- The Washington Times - Thursday, August 25, 2005

The immigration boom from Latin America and Asia that has significantly increased the population in Fairfax and Loudoun counties is also raising concerns about new tuberculosis cases in the region.

In Loudoun County, health department Director David Goodfriend said 86 percent of the 15 tuberculosis cases this year originated in foreign countries.

“Most are from Central and South America because most of the population we get is from there,” Dr. Goodfriend said.

The situation is typical of a region with a large number of immigrants, he said.

Health officials said 60 percent to 65 percent of cases in Virginia originated outside the country.

Fairfax County health officials reported that foreign-born residents had 93 percent of the 95 tuberculosis cases last year. Asians accounted for 55 percent of the cases and Hispanics accounted for 26 percent.

Some area residents recently used the numbers to argue against the opening of a center for day laborers, including illegal aliens, looking for work in the town of Herndon, which borders the two counties.

Last week, the Town Council voted in favor of the construction of a day-labor hiring site to stop workers from loitering at a 7-Eleven store.

Robert Miller, a Herndon resident and member of the American Council for Immigration Reform, was among those concerned about illegal aliens coming to the area and spreading the disease.

“It’s a definite health hazard,” said Mr. Miller, 77. “In Herndon I think we’ve got some time bombs ticking disease-wise.”

However, health officials say illegal immigrants and day laborers are not exclusive carriers of foreign-born tuberculosis.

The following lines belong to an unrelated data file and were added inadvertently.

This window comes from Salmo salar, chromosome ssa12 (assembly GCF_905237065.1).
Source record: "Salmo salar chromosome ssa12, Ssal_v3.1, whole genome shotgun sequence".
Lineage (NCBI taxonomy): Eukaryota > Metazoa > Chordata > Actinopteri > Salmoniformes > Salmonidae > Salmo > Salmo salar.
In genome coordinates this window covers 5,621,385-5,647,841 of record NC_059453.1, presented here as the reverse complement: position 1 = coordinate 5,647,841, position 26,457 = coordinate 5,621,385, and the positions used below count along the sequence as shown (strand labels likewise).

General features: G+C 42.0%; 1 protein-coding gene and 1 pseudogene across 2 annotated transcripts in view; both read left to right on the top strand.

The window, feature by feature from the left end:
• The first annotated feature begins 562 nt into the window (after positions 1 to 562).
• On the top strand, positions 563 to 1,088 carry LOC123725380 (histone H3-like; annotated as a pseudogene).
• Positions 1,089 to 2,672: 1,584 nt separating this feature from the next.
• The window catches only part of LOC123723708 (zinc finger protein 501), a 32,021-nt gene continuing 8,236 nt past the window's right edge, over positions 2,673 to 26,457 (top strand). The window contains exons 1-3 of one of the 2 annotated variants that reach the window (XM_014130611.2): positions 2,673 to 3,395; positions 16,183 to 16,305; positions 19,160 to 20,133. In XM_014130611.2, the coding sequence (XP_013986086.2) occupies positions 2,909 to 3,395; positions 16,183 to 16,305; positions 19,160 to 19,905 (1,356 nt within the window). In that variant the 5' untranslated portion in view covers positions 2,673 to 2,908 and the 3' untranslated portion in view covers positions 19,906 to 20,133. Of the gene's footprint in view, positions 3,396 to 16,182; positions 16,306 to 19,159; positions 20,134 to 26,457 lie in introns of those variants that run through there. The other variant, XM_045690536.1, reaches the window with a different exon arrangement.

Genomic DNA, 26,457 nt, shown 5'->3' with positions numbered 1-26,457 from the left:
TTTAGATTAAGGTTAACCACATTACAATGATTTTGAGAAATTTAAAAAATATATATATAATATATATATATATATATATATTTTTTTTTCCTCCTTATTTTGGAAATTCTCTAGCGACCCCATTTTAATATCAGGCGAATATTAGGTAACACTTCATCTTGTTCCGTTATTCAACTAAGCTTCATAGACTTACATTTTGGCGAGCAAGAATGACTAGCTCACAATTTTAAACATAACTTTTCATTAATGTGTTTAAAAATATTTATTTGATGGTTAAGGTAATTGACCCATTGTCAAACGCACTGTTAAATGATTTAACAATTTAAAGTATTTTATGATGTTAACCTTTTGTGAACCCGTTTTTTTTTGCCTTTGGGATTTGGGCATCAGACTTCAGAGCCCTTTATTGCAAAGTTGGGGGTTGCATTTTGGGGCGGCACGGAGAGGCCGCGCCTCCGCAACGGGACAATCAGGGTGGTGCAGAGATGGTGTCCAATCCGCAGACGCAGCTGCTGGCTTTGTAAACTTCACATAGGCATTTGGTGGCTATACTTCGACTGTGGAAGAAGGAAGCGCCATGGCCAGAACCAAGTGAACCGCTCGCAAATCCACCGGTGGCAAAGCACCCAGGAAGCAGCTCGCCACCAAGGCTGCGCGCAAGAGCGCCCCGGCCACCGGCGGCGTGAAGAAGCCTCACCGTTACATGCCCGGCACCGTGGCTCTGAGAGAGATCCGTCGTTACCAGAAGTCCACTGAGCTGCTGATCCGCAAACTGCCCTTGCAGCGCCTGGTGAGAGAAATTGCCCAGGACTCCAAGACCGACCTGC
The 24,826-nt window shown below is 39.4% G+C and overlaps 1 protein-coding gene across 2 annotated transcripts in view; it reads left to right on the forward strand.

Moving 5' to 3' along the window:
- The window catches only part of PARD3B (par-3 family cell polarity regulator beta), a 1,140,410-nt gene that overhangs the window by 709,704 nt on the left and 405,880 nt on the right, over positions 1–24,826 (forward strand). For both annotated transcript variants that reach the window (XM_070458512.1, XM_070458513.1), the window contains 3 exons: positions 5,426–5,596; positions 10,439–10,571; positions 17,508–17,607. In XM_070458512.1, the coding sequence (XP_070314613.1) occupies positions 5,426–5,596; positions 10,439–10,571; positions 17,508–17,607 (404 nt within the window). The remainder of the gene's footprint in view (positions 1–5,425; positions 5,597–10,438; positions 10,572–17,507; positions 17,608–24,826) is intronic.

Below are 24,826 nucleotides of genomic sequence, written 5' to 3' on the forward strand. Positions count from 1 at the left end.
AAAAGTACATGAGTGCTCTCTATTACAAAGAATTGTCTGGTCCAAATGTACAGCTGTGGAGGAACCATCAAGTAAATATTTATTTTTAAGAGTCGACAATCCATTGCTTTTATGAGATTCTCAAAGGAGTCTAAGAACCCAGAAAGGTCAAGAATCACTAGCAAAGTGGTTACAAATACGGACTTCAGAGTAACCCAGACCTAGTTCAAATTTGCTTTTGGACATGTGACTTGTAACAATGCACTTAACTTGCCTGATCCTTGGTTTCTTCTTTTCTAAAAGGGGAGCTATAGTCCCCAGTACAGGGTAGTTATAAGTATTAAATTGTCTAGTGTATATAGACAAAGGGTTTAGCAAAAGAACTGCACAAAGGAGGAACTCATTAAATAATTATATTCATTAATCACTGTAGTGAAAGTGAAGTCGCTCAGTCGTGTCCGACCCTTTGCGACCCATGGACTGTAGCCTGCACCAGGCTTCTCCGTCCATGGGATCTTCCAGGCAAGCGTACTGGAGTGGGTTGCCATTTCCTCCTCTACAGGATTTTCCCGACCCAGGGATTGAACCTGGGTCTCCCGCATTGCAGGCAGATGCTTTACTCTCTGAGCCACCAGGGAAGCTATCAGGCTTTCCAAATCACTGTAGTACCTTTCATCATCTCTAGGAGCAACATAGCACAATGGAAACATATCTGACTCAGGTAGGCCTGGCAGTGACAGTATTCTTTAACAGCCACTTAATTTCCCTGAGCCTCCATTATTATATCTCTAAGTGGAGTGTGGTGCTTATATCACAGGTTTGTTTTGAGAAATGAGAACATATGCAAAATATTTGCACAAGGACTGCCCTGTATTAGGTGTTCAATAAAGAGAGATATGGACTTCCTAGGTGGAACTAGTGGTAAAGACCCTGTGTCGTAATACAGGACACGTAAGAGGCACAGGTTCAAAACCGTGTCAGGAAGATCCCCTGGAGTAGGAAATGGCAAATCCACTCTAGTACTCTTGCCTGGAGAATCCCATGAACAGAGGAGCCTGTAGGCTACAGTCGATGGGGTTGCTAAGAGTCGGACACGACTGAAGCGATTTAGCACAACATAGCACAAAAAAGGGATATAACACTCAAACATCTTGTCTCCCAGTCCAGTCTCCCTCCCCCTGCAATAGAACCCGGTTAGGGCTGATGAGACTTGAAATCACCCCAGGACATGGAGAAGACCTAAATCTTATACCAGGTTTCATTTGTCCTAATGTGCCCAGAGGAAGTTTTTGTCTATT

Though more than 80 percent of day laborers surveyed in Fairfax County in 2000 were from Central American countries including Honduras, El Salvador and Guatemala, none of the cases in Fairfax County last year involved patients from Central America.

“The picture of your day laborer versus the picture of those individuals we had in our cohort of our cases last year is different,” said Susan Fay, the county’s communicable-disease program coordinator.

Tuberculosis is a communicable disease that usually attacks the lungs and is passed from person to person through the air. It is most commonly found in crowded countries with a high incidence of malnutrition among residents. The cost of treating a case ranges from a few thousand to a few hundred thousand dollars.

Margaret Tipple, director of the Virginia Department of Health’s division of tuberculosis control, said the disease is most prevalent in Africa, Central America, South America, Southeast Asia and the Indian subcontinent.

“The important thing to remember about foreign-born individuals is they represent people who came here as legal immigrants and refugees,” Dr. Tipple said. “It includes international students and visitors. Since Northern Virginia is a bedroom community for D.C., we have plenty of international visitors who are here for weeks or months or years.”

The most recent U.S. Census figures show the population of Hispanics has more than doubled in Northern Virginia, to 198,535 in 2000. About 81 percent of illegal aliens in the United States are either from Mexico or Latin American countries, according to a study released in June by the Pew Hispanic Center.

Dr. Tipple said health officials do not keep track of the immigration status of individuals they treat for tuberculosis. She said those infected might be scared away from treatment if their immigration status were checked.

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